Another federal district court judge has rejected rail management’s bogus "election of remedies" defense to Federal Rail Safety Act whistleblower retaliation complaints.

Reed v. Norfolk Southern Railway Company concerned a trackman who was fired after reporting an injury. While the Brotherhood of Maintenance of Way Employees union was representing him for that disciplinary action, Reed also filed a complaint with OSHA’s Whistleblower Office alleging the Railroad’s conduct violated the FRSA. When Reed opted for a FRSA jury trial in federal court, the Railroad moved for summary judgment, arguing that the FRSA’s Election of Remedies provision barred him from pursuing both his RLA and FRSA remedies.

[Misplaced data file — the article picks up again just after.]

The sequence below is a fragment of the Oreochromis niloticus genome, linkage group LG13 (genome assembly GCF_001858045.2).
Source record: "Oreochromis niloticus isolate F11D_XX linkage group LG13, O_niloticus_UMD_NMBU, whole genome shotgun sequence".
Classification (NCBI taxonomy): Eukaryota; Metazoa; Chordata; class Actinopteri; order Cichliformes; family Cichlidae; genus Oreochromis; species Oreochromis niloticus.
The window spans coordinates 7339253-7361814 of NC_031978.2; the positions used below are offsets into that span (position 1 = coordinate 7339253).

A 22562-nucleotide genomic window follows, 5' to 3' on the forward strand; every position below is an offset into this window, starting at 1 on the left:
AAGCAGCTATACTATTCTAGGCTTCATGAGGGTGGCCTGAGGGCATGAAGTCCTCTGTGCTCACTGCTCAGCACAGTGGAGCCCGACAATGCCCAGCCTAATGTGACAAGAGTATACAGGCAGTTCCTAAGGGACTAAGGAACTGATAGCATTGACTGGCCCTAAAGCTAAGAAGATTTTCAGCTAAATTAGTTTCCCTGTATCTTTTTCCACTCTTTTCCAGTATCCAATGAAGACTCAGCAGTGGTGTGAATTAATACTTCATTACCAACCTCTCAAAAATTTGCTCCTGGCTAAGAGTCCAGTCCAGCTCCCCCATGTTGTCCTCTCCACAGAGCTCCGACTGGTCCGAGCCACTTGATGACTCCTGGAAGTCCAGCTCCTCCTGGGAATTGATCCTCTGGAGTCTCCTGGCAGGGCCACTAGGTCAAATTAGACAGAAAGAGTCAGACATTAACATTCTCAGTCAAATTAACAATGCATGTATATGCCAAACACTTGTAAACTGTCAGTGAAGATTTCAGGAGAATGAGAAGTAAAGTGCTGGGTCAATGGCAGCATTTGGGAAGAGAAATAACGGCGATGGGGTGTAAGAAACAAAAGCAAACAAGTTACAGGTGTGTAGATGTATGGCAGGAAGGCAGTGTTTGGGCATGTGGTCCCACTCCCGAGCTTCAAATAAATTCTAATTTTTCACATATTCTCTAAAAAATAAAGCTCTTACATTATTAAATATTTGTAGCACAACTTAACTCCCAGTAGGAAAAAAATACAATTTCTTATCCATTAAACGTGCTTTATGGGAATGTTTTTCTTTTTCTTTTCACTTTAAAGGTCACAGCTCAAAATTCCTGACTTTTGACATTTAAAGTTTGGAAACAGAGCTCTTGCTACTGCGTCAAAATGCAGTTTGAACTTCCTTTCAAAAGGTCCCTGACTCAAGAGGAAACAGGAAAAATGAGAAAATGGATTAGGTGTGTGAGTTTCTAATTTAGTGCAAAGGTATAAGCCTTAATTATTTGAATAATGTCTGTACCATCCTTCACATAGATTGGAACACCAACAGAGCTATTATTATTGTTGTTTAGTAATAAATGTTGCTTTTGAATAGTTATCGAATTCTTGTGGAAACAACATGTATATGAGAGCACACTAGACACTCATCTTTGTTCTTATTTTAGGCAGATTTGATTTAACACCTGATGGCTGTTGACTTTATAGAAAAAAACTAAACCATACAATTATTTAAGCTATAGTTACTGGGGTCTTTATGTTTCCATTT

The United States District Court soundly rejected the Railroad’s argument. Here are some excerpts from the Decision:

a CBA is not "another provision of law" as contemplated by the FRSA’s Election of Remedies provision

grievances filed pursuant to a collective bargaining agreement are not encompassed by the phrase "another provision of law" in the Election of Remedies provision of the FRSA

the Department of Labor has consistently taken the position that the FRSA Election of Remedies provision is not triggered by an employee pursuing arbitration under a collective bargaining agreement because a collective bargaining agreement is a private contract and not another provision of law . . . [and] the Department of Labor’s interpretation is reasonable

The railroads keep trying to sell their discredited Election of Remedies argument, but no one is buying it.